(January 3, 2020 / JNS) The American airstrike assassination of Iran’s Islamic Revolutionary Guard Corps’ Quds Force commander, Maj. Gen. Qassem Soleimani, in Baghdad early on Friday follows a major miscalculation on the part of Tehran in the decision to up the ante against the United States.
While the extent of Iran’s response is not yet clear, military planners in the region, including in Israel, will need to prepare for the most severe scenarios. Even though Iran may seek to launch a calculated retaliation, which would exact a price without going to war, no one can be sure of where events will go next.
Indications of Iran’s intent to escalate in the region were already apparent in late November, when U.S. Gen. Kenneth F. McKenzie, the head of the military’s Central Command responsible for the Middle East, warned that Iran was planning a major attack on the scale of its cruise missile and drone assault on Saudi oil fields in September.
Hours before the American airstrike on Soleimani’s vehicle in Baghdad, American Defense Secretary Mark Esper repeated the warning that Iran is planning further strikes on the United States and its regional interests, and said that America will take preventive action to defend the lives of its forces and civilians.
The intensification had been gradually brewing, with an American contractor killed in a rocket attack that was launched by the Iranian-backed Kataib Hezbollah militia on a military base in northern Iraq on Dec. 27. America’s reply was crushing: An airstrike on the militia’s bases in Iraq and Syria on Dec. 30, resulting in dozens of casualties, including Iranian officers. That was a warning Iran failed to heed.
The Iranians sent militia-supporting mobs to attack the U.S. embassy in Baghdad on Dec. 31, representing an Iranian attempt to keep up the pressure on America while maintaining plausible deniability.
Soleimani was involved in all of those incidents, and his arrival in Iraq on Friday was an indication of his intent to continue to activate his influence to the detriment of American forces.
He has spent years building a multinational terrorist army and destabilizing the region. In fact, he was the right-hand man of Supreme Leader Ayatollah Ali Khamenei, reporting directly to him and tasked with implementing Khamenei’s radical vision of Iranian hegemony in the region.
Soleimani built proxy forces that are deployed in Iraq (home to some 100,000 armed Shi’ite militia members), in Syria and in Lebanon (home to the most heavily armed non-state terror army in the world).
Soleimani provided significant assistance to Gaza’s terror factions, enabling them to fire rocket on Tel Aviv, as well as to forces in Yemen, which fire missiles at Saudi cities. He fed Iran’s proxies with advanced weapons, training and cash, and drew up their doctrines and missions.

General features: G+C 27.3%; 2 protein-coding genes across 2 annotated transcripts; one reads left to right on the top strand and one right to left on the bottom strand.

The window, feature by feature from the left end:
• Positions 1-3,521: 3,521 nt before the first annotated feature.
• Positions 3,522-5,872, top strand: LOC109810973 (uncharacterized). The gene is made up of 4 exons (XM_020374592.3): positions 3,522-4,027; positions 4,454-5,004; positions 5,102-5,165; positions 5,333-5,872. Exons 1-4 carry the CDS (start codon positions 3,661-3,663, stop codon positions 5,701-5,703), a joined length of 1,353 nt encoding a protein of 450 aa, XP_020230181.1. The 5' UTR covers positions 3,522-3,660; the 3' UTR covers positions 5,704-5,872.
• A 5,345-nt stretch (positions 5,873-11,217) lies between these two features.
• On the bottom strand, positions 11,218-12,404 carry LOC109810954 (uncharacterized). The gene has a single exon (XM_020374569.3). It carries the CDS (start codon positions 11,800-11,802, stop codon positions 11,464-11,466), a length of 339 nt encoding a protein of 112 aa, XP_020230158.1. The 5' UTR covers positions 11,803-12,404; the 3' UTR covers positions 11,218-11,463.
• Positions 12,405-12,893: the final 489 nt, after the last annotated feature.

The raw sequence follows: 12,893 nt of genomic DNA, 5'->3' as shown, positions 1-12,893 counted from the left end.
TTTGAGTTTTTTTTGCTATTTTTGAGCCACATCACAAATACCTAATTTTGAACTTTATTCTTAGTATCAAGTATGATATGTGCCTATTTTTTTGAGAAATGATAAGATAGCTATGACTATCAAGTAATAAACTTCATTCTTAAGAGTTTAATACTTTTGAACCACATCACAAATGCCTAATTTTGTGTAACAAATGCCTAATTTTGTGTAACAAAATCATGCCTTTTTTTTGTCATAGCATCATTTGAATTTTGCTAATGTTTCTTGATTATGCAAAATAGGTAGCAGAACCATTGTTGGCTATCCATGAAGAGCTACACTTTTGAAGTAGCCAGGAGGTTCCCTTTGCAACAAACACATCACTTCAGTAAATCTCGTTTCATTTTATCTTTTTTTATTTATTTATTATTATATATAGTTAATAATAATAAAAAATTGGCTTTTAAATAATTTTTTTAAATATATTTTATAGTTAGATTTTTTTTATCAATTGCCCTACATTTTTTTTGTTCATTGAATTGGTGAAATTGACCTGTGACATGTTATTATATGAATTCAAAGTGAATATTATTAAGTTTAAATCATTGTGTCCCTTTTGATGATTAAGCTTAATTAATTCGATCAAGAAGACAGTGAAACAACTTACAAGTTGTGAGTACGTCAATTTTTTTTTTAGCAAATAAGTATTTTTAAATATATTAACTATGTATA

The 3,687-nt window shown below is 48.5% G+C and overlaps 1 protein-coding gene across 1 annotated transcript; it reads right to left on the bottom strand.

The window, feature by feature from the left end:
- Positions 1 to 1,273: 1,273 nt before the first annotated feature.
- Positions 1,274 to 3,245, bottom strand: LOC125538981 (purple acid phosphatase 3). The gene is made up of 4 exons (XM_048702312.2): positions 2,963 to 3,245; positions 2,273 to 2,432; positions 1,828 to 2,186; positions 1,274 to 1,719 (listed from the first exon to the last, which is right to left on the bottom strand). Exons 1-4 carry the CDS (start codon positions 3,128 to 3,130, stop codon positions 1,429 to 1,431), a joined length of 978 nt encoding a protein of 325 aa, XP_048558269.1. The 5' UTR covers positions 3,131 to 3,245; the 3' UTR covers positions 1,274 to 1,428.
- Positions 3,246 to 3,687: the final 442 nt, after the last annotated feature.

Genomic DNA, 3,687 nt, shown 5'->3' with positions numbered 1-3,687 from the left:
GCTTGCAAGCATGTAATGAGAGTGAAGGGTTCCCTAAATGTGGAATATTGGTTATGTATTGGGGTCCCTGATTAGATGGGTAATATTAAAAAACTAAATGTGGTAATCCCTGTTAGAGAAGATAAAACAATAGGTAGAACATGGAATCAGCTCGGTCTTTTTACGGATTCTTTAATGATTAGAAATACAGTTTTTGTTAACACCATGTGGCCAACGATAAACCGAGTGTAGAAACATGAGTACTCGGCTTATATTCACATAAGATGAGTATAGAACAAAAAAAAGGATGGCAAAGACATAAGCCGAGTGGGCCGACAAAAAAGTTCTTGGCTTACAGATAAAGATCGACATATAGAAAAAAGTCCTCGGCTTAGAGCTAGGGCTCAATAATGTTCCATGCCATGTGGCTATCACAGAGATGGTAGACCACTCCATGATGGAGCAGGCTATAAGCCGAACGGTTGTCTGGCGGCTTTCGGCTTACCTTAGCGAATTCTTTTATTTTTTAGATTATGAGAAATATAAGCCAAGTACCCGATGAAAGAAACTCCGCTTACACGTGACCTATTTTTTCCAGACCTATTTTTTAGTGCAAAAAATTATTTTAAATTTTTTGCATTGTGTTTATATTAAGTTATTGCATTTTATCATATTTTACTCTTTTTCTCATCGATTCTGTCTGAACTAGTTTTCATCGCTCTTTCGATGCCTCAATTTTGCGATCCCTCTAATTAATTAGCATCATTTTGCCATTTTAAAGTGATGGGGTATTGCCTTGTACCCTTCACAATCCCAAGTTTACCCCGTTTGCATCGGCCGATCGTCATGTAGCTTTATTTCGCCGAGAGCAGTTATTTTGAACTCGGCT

He also ordered a long series of armed attacks on U.S. interests and bases, as well as against the civilians, armies and strategic targets of Arab countries in the Persian Gulf.
‘Designed to prevent operation Iranians were planning’
Soleimani was working to surround Israel with missile bases and terror groups, and was ideologically committed to Israel’s destruction. He was hard at work building a war machine in Syria, after helping Syrian President Bashar Assad win the civil war—a war that prevailed as a result of mass killings and countless war crimes against Sunnis in order to rescue the pro-Iranian Damascus regime.
Soleimani’s goal was to spread Iran’s radical Shi’ite agenda throughout the region, neutralize American influence and intimidate states that stood in his way. He brutally repressed Shi’ites in Iraq, who were fed up with their Iranian-influenced corrupt government. Under Soleimani’s directive, militias in Iraq turned into death squads, mercilessly gunning down hundreds of protesters on Iraqi streets—meaning that many Iraqis will not be upset to see his departure from the scene.
In their choice to step up attacks on the world’s top superpower, Soleimani and the Iranian regime made a number of critical errors in recent weeks. Attacking Americans in Iraq was one; Khamenei’s taunt of Trump on Twitter, saying that the U.S. president was powerless to act in Iraq was another; and the mob attack on the U.S. embassy in Baghdad was a third mistake, which touched on a highly sensitive American nerve. The U.S. establishment has painful memories from the embassy siege in Tehran during the 1979 Islamic Revolution and the 2012 attacks on U.S. government facilities in Benghazi, Libya.
The Iranians displayed a major miscalculation in failing to understand how the U.S. would view these incidents, and when Soleimani arrived in Baghdad—apparently to plan more attacks—the miscalculation only grew.
“The highly vigorous American response points to the fact that from the U.S.’s standpoint, the Iranians crossed a red line, and it seems the Americans had intelligence that the Iranians were going to cross further red lines,” Maj. Gen. (res.) Yaakov Amidror, former national security adviser to Israeli Prime Minister Netanyahu, told JNS.
“The American response is a warning to the Iranians, but also it is designed to prevent the operation that the Iranians were planning,” added Amidror, a senior fellow at the Jerusalem Institute for Strategic Studies. “Since we do not know how the Iranians will respond, the assessments are not important. We must assume that the Iranians will respond, and we have to be ready for this response.”
That readiness should include intensive intelligence-gathering activity with a major focus on identifying Iranian preparations to strike. The Iranian response might well include attacks on Israel.
“We have to be ultra-cautious,” emphasized Amidror, “because no one knows how the Iranians will response.”
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